France requires Google and Facebook to simplify rejecting cookies with EUR 210m fine

US internet giants Google and Meta (Facebook) have been required by the French internet rights’ agency to pay fines totalling 210 million euros for making it difficult for their users to reject cookies. It also required the companies to improve their cookie controls or face more fines, British news portal The Guardian reports.
The French National Commission of Information Technologies and Freedoms stated on Thursday, January 6, it had fined Google a record 150 million euros for making it difficult for internet users to refuse cookies – small text files that build up a profile of a person’s web activity for commercial purposes. It fined Facebook 60 million euros for the same reason.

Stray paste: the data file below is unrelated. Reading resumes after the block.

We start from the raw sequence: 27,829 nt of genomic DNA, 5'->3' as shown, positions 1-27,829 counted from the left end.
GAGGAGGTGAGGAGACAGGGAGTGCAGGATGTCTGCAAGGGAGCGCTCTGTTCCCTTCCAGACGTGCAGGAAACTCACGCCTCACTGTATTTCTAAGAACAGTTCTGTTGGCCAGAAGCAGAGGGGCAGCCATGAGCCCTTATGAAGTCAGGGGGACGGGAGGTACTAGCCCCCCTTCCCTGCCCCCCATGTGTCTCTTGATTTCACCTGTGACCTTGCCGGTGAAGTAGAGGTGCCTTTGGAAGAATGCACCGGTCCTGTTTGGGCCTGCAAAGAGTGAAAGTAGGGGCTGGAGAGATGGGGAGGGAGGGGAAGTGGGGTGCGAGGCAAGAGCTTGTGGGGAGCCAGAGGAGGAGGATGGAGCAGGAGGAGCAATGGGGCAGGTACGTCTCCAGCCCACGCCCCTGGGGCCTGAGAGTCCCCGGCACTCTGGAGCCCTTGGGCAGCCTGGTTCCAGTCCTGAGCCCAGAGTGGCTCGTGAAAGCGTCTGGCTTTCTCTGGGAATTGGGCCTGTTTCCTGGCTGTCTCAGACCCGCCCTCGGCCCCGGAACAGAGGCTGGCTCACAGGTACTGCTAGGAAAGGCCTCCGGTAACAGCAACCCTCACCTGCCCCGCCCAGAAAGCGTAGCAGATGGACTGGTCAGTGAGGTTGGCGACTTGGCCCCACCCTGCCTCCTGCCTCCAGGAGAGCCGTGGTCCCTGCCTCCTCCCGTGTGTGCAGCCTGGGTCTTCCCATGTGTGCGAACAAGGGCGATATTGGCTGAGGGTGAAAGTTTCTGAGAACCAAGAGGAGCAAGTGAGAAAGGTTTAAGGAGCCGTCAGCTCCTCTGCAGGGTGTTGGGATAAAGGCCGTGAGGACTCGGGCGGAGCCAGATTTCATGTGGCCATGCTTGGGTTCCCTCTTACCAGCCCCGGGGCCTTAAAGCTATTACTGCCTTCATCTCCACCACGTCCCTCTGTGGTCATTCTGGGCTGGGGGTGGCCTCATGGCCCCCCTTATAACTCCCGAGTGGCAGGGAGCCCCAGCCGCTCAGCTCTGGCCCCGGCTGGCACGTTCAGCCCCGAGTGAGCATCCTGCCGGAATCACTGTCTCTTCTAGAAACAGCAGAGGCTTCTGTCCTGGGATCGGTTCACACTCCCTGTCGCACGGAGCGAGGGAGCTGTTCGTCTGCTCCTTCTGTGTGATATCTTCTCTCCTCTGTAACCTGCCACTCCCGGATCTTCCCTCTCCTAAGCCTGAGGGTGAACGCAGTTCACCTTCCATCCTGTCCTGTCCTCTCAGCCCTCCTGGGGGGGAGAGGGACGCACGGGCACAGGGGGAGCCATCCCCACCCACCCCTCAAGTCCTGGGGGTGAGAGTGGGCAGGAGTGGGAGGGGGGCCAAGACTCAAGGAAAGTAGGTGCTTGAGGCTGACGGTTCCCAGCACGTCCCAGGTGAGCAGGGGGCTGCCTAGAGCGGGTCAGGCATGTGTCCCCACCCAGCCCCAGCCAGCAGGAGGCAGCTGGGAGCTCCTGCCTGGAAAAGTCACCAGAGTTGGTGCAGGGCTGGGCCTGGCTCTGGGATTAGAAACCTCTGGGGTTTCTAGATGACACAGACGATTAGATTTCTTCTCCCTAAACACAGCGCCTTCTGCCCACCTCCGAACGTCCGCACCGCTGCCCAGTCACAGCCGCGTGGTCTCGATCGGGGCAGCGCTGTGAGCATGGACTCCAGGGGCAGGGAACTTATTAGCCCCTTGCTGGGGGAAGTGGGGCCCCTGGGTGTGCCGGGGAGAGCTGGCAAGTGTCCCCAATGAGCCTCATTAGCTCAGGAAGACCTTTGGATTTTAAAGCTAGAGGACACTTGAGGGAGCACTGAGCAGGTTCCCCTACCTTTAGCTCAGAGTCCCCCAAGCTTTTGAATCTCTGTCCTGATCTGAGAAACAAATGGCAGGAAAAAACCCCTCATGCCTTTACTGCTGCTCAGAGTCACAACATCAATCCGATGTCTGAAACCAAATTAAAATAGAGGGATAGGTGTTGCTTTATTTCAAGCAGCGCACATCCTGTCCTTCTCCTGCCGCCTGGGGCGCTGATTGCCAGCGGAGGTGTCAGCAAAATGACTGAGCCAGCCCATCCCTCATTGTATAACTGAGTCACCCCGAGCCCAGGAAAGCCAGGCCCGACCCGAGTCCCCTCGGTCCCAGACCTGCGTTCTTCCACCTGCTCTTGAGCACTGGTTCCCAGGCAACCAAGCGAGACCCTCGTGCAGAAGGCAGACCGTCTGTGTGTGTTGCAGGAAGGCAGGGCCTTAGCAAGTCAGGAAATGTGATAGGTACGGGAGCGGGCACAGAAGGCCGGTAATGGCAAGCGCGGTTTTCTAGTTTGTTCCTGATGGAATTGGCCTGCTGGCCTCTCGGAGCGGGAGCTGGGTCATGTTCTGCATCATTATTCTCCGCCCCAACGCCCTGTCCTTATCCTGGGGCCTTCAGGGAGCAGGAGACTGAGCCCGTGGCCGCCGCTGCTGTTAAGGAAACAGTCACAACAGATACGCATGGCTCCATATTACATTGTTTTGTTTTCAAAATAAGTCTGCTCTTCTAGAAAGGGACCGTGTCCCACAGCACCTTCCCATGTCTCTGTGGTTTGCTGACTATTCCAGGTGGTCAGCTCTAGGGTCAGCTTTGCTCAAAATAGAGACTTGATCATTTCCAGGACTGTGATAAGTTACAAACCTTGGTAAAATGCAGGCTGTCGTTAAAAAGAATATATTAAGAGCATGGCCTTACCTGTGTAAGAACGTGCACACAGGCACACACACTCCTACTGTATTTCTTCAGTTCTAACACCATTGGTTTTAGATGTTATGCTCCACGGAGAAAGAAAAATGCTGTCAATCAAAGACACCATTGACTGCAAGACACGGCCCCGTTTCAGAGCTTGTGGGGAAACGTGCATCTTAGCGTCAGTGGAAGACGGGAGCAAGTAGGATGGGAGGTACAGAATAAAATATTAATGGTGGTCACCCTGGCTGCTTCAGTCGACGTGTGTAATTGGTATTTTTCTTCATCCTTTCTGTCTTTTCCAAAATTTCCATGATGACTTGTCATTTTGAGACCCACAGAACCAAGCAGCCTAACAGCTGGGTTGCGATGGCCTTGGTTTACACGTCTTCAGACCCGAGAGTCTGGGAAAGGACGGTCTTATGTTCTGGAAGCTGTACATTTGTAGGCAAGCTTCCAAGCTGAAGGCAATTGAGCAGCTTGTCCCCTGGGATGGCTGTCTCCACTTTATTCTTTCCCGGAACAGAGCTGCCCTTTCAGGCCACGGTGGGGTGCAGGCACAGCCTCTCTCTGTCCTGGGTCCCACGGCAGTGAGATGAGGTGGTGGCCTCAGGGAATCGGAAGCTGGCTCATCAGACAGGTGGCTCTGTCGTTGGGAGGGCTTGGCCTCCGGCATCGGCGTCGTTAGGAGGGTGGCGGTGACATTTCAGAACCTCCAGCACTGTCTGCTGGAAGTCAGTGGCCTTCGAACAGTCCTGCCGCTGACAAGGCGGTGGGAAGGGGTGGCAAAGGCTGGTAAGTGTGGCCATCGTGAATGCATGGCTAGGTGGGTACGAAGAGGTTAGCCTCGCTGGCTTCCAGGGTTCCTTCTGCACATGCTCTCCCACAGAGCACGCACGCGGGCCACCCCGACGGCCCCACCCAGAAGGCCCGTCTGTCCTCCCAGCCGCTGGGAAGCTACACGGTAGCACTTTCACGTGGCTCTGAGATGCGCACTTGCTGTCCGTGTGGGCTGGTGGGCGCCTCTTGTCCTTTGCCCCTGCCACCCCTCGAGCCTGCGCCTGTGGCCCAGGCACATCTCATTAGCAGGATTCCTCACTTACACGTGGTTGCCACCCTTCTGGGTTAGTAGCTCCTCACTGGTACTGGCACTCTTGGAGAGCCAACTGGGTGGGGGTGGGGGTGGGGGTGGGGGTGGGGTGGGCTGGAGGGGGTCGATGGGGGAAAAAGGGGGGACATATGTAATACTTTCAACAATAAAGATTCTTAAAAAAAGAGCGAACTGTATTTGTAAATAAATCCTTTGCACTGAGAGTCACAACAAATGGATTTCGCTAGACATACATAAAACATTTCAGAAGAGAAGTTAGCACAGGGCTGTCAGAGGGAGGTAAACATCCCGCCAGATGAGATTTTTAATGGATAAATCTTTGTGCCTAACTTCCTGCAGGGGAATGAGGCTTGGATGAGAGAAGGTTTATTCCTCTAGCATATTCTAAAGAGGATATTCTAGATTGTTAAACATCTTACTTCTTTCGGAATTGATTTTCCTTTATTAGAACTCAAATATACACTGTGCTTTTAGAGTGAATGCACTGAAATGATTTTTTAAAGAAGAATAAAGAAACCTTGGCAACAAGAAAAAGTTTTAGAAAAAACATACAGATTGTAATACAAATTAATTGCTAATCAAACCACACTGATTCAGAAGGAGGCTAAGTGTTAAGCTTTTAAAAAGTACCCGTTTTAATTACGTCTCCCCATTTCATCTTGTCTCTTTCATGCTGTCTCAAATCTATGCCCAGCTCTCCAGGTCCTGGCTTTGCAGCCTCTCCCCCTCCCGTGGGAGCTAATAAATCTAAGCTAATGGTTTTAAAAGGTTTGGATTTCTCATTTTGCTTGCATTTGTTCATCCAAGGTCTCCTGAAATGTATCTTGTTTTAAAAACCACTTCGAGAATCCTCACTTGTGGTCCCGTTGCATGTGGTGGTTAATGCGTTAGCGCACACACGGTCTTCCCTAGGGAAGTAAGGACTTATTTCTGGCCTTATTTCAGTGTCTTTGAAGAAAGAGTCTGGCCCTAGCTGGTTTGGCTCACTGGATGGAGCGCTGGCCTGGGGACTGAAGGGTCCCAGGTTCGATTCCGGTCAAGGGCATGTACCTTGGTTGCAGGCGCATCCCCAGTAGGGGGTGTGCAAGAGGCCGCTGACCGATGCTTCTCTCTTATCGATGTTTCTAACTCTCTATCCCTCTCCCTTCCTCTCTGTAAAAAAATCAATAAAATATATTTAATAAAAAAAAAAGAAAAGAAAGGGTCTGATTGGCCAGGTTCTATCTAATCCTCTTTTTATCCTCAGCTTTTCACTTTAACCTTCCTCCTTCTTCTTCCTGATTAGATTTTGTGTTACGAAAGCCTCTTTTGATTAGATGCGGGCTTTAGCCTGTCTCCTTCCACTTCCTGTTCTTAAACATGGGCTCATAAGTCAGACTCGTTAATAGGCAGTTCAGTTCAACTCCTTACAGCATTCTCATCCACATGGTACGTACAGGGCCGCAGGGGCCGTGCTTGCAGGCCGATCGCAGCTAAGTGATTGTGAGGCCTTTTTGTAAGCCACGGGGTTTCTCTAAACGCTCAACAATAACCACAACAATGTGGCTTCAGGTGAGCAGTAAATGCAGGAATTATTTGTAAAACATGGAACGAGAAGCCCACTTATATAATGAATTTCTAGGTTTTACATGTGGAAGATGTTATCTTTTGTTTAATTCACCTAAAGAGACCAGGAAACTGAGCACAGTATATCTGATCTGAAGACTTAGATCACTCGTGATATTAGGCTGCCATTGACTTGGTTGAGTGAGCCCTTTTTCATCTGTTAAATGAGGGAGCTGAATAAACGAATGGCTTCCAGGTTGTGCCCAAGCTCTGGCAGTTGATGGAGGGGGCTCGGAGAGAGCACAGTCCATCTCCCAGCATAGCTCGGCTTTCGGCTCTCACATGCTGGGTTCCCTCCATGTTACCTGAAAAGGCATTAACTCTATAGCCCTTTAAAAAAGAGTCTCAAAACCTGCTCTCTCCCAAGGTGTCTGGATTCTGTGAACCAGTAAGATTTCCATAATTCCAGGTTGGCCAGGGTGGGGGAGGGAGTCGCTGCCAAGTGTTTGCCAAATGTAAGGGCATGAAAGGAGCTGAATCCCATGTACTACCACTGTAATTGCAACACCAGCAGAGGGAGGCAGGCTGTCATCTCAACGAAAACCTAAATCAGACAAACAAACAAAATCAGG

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«When you accept cookies, it’s done in just one click,» said Karin Kiefer, CNIL’s head of data protection and sanctions. «Rejecting cookies should be as easy as accepting them.»
The watchdog said the, and websites did not allow the easy refusal of cookies. The data privacy watchdog gave the companies three months to comply with its orders, including making it easier for French users to decline cookies, or face extra penalty payments of 100,000 euros for every day of delay.
Both Google and Meta signalled taking the decision seriously and being committed to continue to improve their cookie controls for users, The Guardian reports.